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Harriet Gimpel

Not in Cairo, Don’t Know My Way Home

Responsibility to Criticize

In the morning, I look at my phone with my first cup of coffee and check the temperature. Instead of showing my actual home location, I see Cairo. It happens less now. But since October 7, we all know the army has interfered with GPS. An hour drive north of here, there were times when Israelis found their reported locations to be Beirut. No Waze in Haifa – it’s been a thing. Bottom line – calculating the best way home is complicated.

I am sure about a few things. Peace, like equality, is a value and actions can be measured in terms of their success in targeting those values. Conflicting interests can interfere. It’s like the classic game of balances between freedom and liberty when one is at the expense of the other. It means there are times when it is better not to ask the question and to live with the gray areas. I see no alternative in politics. That does not relieve us of the social responsibility to criticize society and politics – I see no other way to demand my society be its best version of itself.

In a workplace (mine) that boasts its non-political essence while every fiber of that is loaded with political implications, one examines what is worth asking and what is not, what are the battles worth fighting, and what is insufferable to your integrity.

So, I did it! I framed the question professionally: If I were asked by a potential funder if the Palestinians in our organization are included in the 16% in the latest survey by Khalil Shikaki who condemn the events of October 7, how would they propose that I respond. The response echoed by several Palestinian colleagues was that all the Palestinians in our organization condemn violence of any kind against civilians.

Flashback. Thirty years ago, February 1994, Baruch Goldstein massacred 29 Palestinians in the Cave of the Patriarchs in Hebron. I needed clarity then, as I do now, about people who I presume to know where they stand on certain basic, fundamental issues. I called my cousin, a religious settler on the West Bank, and asked him what he thought about what happened that morning. His reaction provided my immediate relief – he was offended that I felt the need to ask. I should know him well enough to know he could only condemn this act.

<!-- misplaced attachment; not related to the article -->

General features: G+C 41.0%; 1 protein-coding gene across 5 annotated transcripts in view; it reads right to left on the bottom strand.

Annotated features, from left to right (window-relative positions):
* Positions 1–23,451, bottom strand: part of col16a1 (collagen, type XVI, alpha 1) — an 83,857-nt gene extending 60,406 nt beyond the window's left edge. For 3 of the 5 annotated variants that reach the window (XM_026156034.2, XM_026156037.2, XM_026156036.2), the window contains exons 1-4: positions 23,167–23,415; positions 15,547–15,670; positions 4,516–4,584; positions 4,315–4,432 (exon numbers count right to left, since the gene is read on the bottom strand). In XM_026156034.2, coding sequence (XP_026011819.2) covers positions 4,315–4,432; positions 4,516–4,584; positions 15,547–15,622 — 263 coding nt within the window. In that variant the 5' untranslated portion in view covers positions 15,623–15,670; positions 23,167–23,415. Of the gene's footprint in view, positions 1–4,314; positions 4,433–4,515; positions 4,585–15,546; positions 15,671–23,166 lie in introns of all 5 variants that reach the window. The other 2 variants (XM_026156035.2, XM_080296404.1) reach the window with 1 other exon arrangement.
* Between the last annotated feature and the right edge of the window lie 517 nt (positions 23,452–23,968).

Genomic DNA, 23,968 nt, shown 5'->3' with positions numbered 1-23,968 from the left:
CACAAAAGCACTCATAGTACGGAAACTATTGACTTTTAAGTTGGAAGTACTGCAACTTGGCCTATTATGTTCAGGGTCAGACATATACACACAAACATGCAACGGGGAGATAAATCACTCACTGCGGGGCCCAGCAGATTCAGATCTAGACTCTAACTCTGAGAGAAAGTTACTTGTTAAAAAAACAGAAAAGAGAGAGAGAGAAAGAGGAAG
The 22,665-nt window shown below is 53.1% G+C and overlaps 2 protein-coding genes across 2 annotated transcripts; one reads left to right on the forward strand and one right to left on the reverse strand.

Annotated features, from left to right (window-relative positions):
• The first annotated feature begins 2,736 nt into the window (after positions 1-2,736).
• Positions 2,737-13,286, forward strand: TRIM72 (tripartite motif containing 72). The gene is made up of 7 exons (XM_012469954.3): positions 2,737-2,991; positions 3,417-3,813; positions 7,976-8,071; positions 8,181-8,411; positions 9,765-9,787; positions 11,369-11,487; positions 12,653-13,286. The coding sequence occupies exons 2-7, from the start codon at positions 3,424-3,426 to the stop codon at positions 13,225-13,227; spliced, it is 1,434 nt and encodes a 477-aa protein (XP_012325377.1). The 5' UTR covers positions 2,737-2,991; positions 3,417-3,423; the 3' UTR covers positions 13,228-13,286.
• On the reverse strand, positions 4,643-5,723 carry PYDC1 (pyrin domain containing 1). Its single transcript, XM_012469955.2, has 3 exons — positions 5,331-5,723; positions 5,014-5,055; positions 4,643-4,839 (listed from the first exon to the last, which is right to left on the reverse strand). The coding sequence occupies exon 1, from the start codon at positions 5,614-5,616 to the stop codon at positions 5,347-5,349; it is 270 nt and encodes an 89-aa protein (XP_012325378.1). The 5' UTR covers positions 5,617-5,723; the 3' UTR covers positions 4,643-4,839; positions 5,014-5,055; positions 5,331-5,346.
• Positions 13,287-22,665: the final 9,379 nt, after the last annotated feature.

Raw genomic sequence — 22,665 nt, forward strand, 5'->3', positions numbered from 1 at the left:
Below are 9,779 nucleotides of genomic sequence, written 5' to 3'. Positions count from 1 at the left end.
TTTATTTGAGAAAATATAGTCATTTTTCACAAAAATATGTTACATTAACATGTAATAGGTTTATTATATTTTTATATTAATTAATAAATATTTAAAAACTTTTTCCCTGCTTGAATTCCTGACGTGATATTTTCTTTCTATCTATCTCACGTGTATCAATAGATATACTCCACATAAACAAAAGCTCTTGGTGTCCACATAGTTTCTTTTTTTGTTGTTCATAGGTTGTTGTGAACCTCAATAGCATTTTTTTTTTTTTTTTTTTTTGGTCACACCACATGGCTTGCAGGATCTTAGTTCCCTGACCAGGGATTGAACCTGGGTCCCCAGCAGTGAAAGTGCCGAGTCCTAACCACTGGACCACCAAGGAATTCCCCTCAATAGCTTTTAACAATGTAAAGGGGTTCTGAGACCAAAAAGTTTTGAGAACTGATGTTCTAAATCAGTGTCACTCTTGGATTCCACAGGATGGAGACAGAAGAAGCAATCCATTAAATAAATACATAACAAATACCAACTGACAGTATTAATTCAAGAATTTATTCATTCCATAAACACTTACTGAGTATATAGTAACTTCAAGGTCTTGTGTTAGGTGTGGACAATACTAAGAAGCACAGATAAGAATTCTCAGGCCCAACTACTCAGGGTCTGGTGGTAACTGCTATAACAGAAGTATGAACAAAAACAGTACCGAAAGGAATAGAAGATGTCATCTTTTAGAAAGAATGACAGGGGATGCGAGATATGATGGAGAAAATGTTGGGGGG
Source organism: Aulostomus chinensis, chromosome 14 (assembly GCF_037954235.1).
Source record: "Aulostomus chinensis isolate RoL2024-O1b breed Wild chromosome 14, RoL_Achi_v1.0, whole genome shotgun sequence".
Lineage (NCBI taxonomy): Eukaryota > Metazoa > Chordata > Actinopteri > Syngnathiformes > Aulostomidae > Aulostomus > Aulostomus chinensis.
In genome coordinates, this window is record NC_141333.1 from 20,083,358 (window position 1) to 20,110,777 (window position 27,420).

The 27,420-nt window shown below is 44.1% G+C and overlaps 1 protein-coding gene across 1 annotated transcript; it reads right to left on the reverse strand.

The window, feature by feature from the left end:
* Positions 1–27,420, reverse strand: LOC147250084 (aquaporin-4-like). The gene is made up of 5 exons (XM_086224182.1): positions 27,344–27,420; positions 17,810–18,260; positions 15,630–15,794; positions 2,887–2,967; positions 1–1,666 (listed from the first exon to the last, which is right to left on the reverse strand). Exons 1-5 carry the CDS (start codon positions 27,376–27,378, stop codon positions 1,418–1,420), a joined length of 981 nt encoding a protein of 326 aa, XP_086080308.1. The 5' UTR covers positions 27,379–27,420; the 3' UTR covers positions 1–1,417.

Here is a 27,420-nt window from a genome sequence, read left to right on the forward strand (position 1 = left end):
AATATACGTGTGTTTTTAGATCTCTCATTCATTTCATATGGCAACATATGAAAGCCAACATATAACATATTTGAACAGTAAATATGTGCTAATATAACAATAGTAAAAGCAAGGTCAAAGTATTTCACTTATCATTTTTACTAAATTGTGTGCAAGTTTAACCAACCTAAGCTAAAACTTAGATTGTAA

Back to the present. One colleague proposed arranging a meeting for me with Palestinian members and staff just for the purpose of discussing this. I expressed appreciation for the offer. Yet, another colleague reiterated the first response. At that point, I succumbed to the compulsion to ask about the sensitive issue of all times in this organization – soldiers. I even understand the tacit agreement to generally skirt around the sensitivity. But I could not resist – were soldiers not supposed to protect civilians attacked by Hamas on October 7? Implicit: It’s ok to attack Israeli soldiers?

My Palestinian colleagues reminded me again of the threatening, incessant reality of their lives in the West Bank since October 7. One woman explained that she couldn’t leave her home or let her kids go out that day because of the extremist settlers outside and military incursions. I get it: I would not wish anyone to be subject to the threats and attacks of settlers which the current government of Israel overlooks. It is not a surprise to anyone that I believe the IDF has an easy hand on the trigger. Still, I know I need our soldiers to protect us.

I have a responsibility to be critical. I commented on the fine line of military activity that may be avoidable vs. what is needed for our protection. One Palestinian colleague, uncontested by other Palestinian colleagues, commented that Hamas doesn’t exist in the West Bank. Silence. Indeed, the absurdity doesn’t warrant a response. The message trickles deeper into my soul with each passing day.